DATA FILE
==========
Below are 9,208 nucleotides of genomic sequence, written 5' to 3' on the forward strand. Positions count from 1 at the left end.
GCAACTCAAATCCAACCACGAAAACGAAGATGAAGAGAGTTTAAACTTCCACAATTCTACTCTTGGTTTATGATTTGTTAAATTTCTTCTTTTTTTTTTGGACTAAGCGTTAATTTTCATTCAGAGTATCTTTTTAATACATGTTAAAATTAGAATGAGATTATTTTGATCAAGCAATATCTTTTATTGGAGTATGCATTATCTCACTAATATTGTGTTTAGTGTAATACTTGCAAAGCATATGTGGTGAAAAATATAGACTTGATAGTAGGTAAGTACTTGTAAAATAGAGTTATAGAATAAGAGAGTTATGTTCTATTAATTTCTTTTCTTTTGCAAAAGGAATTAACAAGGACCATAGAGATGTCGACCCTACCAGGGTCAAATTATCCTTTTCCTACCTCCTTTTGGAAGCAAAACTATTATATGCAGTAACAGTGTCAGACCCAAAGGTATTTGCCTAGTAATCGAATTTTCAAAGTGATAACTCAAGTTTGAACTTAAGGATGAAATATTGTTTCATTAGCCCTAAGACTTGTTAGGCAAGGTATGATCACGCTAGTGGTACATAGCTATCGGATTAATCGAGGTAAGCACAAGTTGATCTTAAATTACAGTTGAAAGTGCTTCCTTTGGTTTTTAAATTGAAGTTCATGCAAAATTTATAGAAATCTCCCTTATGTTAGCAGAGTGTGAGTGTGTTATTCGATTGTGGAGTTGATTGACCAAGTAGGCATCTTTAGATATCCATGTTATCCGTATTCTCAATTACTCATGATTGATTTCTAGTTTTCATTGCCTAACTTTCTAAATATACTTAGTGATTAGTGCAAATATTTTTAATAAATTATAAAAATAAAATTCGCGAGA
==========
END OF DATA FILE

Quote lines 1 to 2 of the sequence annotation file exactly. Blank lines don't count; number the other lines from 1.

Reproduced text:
Below are 9,208 nucleotides of genomic sequence, written 5' to 3' on the forward strand. Positions count from 1 at the left end.
GCAACTCAAATCCAACCACGAAAACGAAGATGAAGAGAGTTTAAACTTCCACAATTCTACTCTTGGTTTATGATTTGTTAAATTTCTTCTTTTTTTTTTGGACTAAGCGTTAATTTTCATTCAGAGTATCTTTTTAATACATGTTAAAATTAGAATGAGATTATTTTGATCAAGCAATATCTTTTATTGGAGTATGCATTATCTCACTAATATTGTGTTTAGTGTAATACTTGCAAAGCATATGTGGTGAAAAATATAGACTTGATAGTAGGTAAGTACTTGTAAAATAGAGTTATAGAATAAGAGAGTTATGTTCTATTAATTTCTTTTCTTTTGCAAAAGGAATTAACAAGGACCATAGAGATGTCGACCCTACCAGGGTCAAATTATCCTTTTCCTACCTCCTTTTGGAAGCAAAACTATTATATGCAGTAACAGTGTCAGACCCAAAGGTATTTGCCTAGTAATCGAATTTTCAAAGTGATAACTCAAGTTTGAACTTAAGGATGAAATATTGTTTCATTAGCCCTAAGACTTGTTAGGCAAGGTATGATCACGCTAGTGGTACATAGCTATCGGATTAATCGAGGTAAGCACAAGTTGATCTTAAATTACAGTTGAAAGTGCTTCCTTTGGTTTTTAAATTGAAGTTCATGCAAAATTTATAGAAATCTCCCTTATGTTAGCAGAGTGTGAGTGTGTTATTCGATTGTGGAGTTGATTGACCAAGTAGGCATCTTTAGATATCCATGTTATCCGTATTCTCAATTACTCATGATTGATTTCTAGTTTTCATTGCCTAACTTTCTAAATATACTTAGTGATTAGTGCAAATATTTTTAATAAATTATAAAAATAAAATTCGCGAGA